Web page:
We’ve been staying busy at the Capitol, and I wanted to update you on a couple of the big bills we passed this week.
On Wednesday, we passed a bill containing all of our agriculture provisions for this session. Having grown up on a dairy farm, I understand how important it is to protect our livestock. The bill we passed funds an emergency account to help protect against animal diseases and other emergencies. It also invests in a system to better track and predict future diseases in farm animals. These provisions will shield our agriculture workers from these devastating episodes.
This omnibus bill also establishes a new farm safety program relating to tractor rollover protection systems. Our proposal creates a voluntary program to help combat tractor rollovers which are the number one cause of farm deaths. Creating safer processes for this sometimes-dangerous profession is paramount. Our area – and southern Minnesota as a whole – is home to a rich tradition of agriculture, and I’m proud to support these bills to help our farmers.
Health and Human Services
Yesterday, we voted on and passed our health and human services proposal. One of the provisions I authored provided $394,000 next year for the Zumbro Valley Health Center so they can continue their integrated behavioral healthcare coordination pilot project. This program helps those seeking mental health treatment to also address other healthcare needs without going to a different facility. Through this program, patients receive improved care, and the state saves money in avoiding emergency room visits. This is an extension until the Center can apply for federal dollars to continue this initiative.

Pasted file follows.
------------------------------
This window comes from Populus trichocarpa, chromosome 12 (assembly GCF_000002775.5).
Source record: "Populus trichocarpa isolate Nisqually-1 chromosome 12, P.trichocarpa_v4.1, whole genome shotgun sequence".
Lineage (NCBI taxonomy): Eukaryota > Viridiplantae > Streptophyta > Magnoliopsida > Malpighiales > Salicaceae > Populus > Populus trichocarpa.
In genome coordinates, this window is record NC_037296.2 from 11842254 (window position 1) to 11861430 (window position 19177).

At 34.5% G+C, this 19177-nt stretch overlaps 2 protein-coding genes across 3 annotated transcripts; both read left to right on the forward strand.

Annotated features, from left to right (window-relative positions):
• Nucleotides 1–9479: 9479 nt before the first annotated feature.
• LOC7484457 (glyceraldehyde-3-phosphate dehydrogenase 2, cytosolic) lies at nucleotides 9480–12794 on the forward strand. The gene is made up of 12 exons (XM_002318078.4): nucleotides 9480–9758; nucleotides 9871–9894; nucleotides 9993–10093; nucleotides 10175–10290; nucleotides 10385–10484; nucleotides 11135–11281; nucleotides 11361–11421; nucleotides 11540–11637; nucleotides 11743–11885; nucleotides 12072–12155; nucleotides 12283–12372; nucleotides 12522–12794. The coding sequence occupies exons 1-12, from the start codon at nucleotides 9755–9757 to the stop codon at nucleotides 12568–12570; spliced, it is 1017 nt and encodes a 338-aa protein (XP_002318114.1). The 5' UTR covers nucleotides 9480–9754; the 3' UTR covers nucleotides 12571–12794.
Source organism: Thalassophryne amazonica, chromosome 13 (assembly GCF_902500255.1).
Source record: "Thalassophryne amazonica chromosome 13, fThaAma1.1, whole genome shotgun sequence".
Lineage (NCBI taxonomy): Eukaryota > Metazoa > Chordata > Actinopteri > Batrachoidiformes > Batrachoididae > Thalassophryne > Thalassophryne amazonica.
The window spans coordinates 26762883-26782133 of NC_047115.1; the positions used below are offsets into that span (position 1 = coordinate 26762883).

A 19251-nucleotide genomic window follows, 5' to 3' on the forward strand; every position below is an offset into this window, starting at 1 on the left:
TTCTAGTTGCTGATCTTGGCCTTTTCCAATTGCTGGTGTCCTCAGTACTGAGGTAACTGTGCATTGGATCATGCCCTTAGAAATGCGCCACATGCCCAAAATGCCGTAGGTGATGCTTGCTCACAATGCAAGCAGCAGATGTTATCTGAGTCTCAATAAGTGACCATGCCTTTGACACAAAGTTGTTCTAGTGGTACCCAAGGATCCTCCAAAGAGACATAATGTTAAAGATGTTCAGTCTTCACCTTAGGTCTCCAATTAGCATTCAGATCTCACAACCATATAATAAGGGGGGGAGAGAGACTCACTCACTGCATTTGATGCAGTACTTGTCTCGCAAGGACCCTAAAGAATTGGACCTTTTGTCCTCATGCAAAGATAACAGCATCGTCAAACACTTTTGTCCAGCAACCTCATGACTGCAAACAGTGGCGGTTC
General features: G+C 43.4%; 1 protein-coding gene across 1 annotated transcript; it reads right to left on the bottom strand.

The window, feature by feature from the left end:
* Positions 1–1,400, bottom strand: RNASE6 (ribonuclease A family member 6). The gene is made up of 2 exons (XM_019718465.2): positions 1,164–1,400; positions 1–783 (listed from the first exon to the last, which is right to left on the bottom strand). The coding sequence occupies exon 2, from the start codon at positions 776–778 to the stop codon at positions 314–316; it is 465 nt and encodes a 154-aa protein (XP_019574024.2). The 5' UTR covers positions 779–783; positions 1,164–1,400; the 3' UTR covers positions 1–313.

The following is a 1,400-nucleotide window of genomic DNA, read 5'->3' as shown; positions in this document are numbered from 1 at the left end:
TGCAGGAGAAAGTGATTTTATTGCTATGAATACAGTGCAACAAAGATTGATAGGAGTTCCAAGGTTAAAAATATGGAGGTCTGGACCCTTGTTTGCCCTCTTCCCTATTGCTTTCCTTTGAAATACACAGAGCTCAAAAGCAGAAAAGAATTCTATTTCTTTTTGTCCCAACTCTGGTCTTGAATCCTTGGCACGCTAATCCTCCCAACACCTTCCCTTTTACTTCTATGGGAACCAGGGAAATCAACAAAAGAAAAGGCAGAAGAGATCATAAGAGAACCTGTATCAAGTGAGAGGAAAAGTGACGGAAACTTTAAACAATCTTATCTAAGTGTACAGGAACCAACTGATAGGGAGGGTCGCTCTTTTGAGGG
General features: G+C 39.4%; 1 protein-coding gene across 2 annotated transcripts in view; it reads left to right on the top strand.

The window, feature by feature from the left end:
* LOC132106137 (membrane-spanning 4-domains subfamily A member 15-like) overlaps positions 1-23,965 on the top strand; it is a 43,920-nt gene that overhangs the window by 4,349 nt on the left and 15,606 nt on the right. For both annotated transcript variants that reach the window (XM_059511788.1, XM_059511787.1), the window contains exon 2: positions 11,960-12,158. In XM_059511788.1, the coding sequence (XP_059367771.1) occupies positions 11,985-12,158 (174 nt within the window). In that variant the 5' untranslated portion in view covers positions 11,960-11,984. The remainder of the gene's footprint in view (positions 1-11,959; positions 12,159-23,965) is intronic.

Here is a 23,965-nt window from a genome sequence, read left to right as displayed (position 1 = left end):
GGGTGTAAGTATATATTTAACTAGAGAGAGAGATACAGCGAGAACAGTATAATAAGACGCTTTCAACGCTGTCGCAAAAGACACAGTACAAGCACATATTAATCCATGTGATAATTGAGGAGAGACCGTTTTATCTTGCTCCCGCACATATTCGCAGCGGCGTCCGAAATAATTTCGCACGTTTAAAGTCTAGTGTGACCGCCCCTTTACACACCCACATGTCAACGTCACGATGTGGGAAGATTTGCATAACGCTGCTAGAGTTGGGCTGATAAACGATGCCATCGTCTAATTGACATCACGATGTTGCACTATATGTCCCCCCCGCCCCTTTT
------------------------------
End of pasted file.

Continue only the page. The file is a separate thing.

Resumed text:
Another one of my bills, HF3414, was included in the larger HHS bill. My legislation provides funding to community organizations working with individuals struggling with substance abuse. This isn’t just a problem in the Twin Cities or in Rochester, addiction is a statewide issue we must address.
There’s no question higher education costs are skyrocketing and becoming even more unaffordable to many in our area and our state. The question becomes, what can we do to ease this burden and make college more accessible to all Minnesotans? This week, the Minnesota House passed -- with wide bipartisan support -- an education omnibus bill to open up higher education to more students around the state.
I’m proud to author one of the provisions contained in this bill. My legislation invests money to help high school teachers gain the credits and certification necessary to teach an accredited college course in our local schools. Currently, many of the “concurrent enrollment” courses require an instructor with a master’s degree in the subject area. My bills expands concurrent enrollment funding to include reimbursement of up to 18 credits of graduate classes for the teacher to become qualified.
What does this mean for our schools? If we can incentivize more educators to gain the concurrent enrollment qualifications, districts may be more apt to offer these for-credit, college classes in high school. This will let students take higher education courses free of charge, lowering their future cost of college.
Please Contact Me
With just weeks left of session, I’d encourage you to contact me with any ideas, questions, or suggestions. I would love to hear your opinion on any issue that’s important to you. You can reach me at (651) 296-4378 or Rep.Nels.Pierson@house.mn.